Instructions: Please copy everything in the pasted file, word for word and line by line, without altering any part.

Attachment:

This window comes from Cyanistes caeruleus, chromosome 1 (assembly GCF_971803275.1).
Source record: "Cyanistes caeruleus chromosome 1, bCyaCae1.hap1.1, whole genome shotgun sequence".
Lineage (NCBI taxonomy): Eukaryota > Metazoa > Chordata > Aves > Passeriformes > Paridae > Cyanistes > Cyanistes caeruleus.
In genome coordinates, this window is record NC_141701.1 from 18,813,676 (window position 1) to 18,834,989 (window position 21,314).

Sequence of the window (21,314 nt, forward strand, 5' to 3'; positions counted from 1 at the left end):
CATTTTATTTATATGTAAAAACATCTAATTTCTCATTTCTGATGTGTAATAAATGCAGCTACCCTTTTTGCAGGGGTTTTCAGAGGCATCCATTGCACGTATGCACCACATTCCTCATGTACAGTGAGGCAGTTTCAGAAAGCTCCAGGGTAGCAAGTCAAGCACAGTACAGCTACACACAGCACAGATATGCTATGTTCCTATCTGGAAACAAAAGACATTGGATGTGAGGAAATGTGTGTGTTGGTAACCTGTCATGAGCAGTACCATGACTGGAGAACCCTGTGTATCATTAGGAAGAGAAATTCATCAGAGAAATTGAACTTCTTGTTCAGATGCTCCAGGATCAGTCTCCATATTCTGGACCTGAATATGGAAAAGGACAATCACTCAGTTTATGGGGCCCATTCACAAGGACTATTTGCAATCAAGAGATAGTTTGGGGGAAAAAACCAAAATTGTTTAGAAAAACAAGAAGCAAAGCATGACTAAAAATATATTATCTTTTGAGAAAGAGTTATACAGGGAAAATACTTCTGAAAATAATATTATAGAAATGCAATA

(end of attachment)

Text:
This window comes from Cyanistes caeruleus, chromosome 1 (assembly GCF_971803275.1).
Source record: "Cyanistes caeruleus chromosome 1, bCyaCae1.hap1.1, whole genome shotgun sequence".
Lineage (NCBI taxonomy): Eukaryota > Metazoa > Chordata > Aves > Passeriformes > Paridae > Cyanistes > Cyanistes caeruleus.
In genome coordinates, this window is record NC_141701.1 from 18,813,676 (window position 1) to 18,834,989 (window position 21,314).

Sequence of the window (21,314 nt, forward strand, 5' to 3'; positions counted from 1 at the left end):
CATTTTATTTATATGTAAAAACATCTAATTTCTCATTTCTGATGTGTAATAAATGCAGCTACCCTTTTTGCAGGGGTTTTCAGAGGCATCCATTGCACGTATGCACCACATTCCTCATGTACAGTGAGGCAGTTTCAGAAAGCTCCAGGGTAGCAAGTCAAGCACAGTACAGCTACACACAGCACAGATATGCTATGTTCCTATCTGGAAACAAAAGACATTGGATGTGAGGAAATGTGTGTGTTGGTAACCTGTCATGAGCAGTACCATGACTGGAGAACCCTGTGTATCATTAGGAAGAGAAATTCATCAGAGAAATTGAACTTCTTGTTCAGATGCTCCAGGATCAGTCTCCATATTCTGGACCTGAATATGGAAAAGGACAATCACTCAGTTTATGGGGCCCATTCACAAGGACTATTTGCAATCAAGAGATAGTTTGGGGGAAAAAACCAAAATTGTTTAGAAAAACAAGAAGCAAAGCATGACTAAAAATATATTATCTTTTGAGAAAGAGTTATACAGGGAAAATACTTCTGAAAATAATATTATAGAAATGCAATA